Vitamin D a useful add-on treatment in MS


Highlights of the 29th Congress of the European Committee for Treatment and Research in MS (ECTRIMS), Copenhagen, DK, October 2-5, 2013 – Vitamin D supplementation for MS prophylaxis and treatment was the topic of debate at the European Charcot Foundation symposium at ECTRIMS. Speakers Dr. George Ebers, UK, and Dr. Alberto Ascherio, US, noted that numerous studies have linked low serum 25(OH)D levels with MS risk.

For example, Munger et al. reported a decreasing risk of developing MS in Caucasians for each 50 nmol/L increase in serum 25(OH)D; no association was seen for vitamin D and MS risk in blacks and Hispanics (Munger et al. JAMA 2006;296:2832-2838).

The evidence for intervention is less clear. While a number of individual studies have suggested that vitamin D supplementation may be beneficial in MS patients, a recent meta-analysis found no significant association between high-dose vitamin D treatment and the risk of MS relapse (odds ratio 0.98) (James et al. Mult Scler 2013; epublished May 22, 2013). A systematic analysis of intervention studies similarly found that the evidence for vitamin D as a treatment for MS is inconclusive (Pozuelo-Moyano et al. Neuroepidemiology 2013;40:147-153). While the evidence for benefit is not well established, the general advice from the panel was to recommend vitamin D (2,000 IU/day) since supplementation is generally safe and cost-effective.

Two new studies to determine if vitamin D can slow the development of MS in patients with clinically isolated syndrome (CIS) were announced at the Charcot Foundation session by Dr. Gilles Edan, Rennes, France. The two-year D-Lay trial will involve 30 centres in France. Planned enrollment is 316 patients. Subjects will receive 100,000 IU of vitamin D q2weeks. All centres will have started recruitment by December 2013. The PrevANZ phase IIb trial plans to enrol 240 CIS patients at 21 centres in Australia. Subjects will be randomized to placebo or one of three vitamin D arms (1,000 IU, 5,000 IU or 10,000 IU per day) for 12 months. The study began in June and nine patients have been recruited thus far.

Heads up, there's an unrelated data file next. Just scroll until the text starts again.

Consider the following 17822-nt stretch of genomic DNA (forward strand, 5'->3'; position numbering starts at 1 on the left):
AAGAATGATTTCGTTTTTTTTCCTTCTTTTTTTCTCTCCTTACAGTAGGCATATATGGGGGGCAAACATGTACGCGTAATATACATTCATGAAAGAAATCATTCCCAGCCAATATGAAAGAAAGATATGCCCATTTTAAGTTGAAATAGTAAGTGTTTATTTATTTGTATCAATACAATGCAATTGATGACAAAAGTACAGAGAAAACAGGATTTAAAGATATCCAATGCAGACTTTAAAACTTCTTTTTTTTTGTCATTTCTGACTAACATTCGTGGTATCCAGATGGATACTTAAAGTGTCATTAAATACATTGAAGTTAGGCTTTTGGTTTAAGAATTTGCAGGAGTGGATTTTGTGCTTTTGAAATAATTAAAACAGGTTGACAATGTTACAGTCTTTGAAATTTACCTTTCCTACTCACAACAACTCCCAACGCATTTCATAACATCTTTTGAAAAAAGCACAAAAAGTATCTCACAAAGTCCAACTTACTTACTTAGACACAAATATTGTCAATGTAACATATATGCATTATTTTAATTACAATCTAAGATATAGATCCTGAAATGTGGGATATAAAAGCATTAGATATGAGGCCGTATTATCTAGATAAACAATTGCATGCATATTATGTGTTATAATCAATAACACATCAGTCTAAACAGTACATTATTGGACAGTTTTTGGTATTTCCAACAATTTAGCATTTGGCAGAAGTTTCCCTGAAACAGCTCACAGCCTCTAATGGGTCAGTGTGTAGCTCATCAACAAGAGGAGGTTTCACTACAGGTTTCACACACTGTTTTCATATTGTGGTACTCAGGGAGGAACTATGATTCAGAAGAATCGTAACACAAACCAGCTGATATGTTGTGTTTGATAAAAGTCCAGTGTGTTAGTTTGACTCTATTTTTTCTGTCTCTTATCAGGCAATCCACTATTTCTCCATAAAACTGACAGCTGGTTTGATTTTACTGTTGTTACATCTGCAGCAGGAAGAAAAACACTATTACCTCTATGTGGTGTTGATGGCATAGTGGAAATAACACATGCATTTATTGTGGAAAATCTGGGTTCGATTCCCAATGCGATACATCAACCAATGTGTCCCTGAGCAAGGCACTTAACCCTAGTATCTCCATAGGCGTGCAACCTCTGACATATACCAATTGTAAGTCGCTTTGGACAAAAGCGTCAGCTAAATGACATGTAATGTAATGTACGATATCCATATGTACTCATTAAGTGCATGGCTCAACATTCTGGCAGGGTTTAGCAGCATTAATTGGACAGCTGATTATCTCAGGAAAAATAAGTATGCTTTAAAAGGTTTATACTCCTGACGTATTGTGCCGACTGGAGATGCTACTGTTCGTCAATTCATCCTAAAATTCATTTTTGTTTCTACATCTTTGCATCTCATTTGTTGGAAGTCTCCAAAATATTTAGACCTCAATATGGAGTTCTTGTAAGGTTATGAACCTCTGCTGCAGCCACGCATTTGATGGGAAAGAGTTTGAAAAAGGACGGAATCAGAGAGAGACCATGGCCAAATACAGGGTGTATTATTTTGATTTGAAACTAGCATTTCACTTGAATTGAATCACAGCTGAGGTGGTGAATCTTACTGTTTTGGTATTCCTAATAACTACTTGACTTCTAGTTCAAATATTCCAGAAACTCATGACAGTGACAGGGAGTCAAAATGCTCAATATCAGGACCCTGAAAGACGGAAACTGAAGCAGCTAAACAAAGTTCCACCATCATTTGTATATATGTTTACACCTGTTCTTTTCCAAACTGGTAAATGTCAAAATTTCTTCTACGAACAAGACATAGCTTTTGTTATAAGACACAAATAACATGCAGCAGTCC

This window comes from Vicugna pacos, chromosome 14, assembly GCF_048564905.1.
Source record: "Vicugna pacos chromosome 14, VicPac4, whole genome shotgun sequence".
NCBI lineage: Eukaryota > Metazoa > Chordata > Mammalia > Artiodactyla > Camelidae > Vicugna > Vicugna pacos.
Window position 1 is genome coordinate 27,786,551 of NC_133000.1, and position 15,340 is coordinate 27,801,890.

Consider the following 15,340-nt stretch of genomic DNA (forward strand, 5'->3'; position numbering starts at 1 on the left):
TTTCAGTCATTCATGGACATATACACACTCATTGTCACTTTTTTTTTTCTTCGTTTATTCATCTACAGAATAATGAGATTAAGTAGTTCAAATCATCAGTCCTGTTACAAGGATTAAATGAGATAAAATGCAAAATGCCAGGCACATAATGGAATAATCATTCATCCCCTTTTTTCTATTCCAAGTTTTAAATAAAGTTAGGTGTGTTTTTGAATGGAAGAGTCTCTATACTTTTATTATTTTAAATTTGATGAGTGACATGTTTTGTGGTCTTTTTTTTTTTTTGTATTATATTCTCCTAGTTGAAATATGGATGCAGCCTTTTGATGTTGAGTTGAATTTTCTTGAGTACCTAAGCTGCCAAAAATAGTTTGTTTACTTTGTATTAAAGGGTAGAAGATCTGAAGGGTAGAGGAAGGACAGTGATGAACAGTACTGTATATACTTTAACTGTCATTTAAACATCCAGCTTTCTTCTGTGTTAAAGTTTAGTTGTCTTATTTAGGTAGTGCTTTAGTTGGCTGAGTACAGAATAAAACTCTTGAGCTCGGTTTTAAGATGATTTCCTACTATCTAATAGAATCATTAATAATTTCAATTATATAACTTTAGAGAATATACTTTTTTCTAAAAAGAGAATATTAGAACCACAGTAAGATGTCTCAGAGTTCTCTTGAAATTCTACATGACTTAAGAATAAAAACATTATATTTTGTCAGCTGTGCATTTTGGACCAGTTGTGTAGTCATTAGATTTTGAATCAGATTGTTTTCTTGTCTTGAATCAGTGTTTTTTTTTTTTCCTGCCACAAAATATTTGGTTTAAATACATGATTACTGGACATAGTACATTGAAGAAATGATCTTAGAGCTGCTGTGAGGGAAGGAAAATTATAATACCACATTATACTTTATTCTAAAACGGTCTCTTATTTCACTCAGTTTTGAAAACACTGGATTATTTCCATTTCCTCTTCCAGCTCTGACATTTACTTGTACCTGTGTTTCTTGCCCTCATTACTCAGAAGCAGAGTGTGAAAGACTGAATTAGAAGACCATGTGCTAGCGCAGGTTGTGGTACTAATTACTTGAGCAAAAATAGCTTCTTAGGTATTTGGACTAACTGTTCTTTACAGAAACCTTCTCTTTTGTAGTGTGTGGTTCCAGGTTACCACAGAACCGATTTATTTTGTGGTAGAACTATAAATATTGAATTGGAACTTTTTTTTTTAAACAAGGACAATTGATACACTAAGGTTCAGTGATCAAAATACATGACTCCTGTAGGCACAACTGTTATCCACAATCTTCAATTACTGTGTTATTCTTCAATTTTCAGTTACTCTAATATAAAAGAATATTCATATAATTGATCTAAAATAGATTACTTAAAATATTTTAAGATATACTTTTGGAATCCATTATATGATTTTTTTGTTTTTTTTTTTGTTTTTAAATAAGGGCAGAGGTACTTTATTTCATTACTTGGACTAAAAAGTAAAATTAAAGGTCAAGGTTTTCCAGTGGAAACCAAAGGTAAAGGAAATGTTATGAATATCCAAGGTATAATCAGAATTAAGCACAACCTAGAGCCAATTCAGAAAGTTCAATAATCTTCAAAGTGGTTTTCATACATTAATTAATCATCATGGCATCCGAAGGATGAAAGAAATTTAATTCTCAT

Two new studies presented at ECTRIMS examined whether vitamin D supplementation may be a useful adjunct to disease-modifying therapies (DMTs). Ascherio et al. have analysed serum 25(OH)D levels for patients enrolled in the BENEFIT trial (Kappos et al. Neurology 2006;67:1242-1249) of interferon-beta-1b in clinically isolated syndrome (CIS) (Ascherio et al. ECTRIMS 2013; abstract 96). Serum 25(OH)D data were available at 6 and 12 months for 334 of 468 patients. Subjects with higher 25(OH)D levels had less disease activity, a slower rate of progression and a longer time to conversion to MS. For patients with a 50 ng/L higher serum 25(OH)D level, the hazard ratio for conversion to MS was 0.44 between months 6-60. A 50 ng/L higher levels was also associated with a lower relapse rate (57% reduction), a lower rate of new active lesions (57% reduction), and a lower increase in T2 lesion volume (25% reduction). The authors concluded that vitamin D may be a useful add-on to an interferon regimen in patients with CIS/early MS.

A prior study of concomitant vitamin D supplementation and interferon-beta therapy in MS reported a reduction in the number of T2 and Gd+ T1 lesions with the combination (Soilu-Hanninen et al. J Neurol Neurosurg Psychiatry 2012;83:565-571). However, there was not a  significant reduction in the annual relapse
rate or in accumulated disability.

A second study examined the effect of vitamin D in 68 MS patients treated with fingolimod (Rotstein et al. ECTRIMS 2013; abstract P419). The mean serum 25(OH)D level at baseline was 28.9 ng/mL. The mean duration of follow-up was 1.2 years. During fingolimod treatment, there was a trend to a lower relapse risk in patients with higher serum vitamin D levels (p=0.096). The authors concluded that a target serum 25(OH)D level of 30-35 ng/mL may be protective in MS patients treated with fingolimod.

Guest Reviewer: Dr. Paul S. Giacomini, Associate Director, MS Clinic, Montreal Neurological Hospital and Institute, Assistant Professor, Department of Neurology and Neurosurgery, McGill University, Montréal, Québec.


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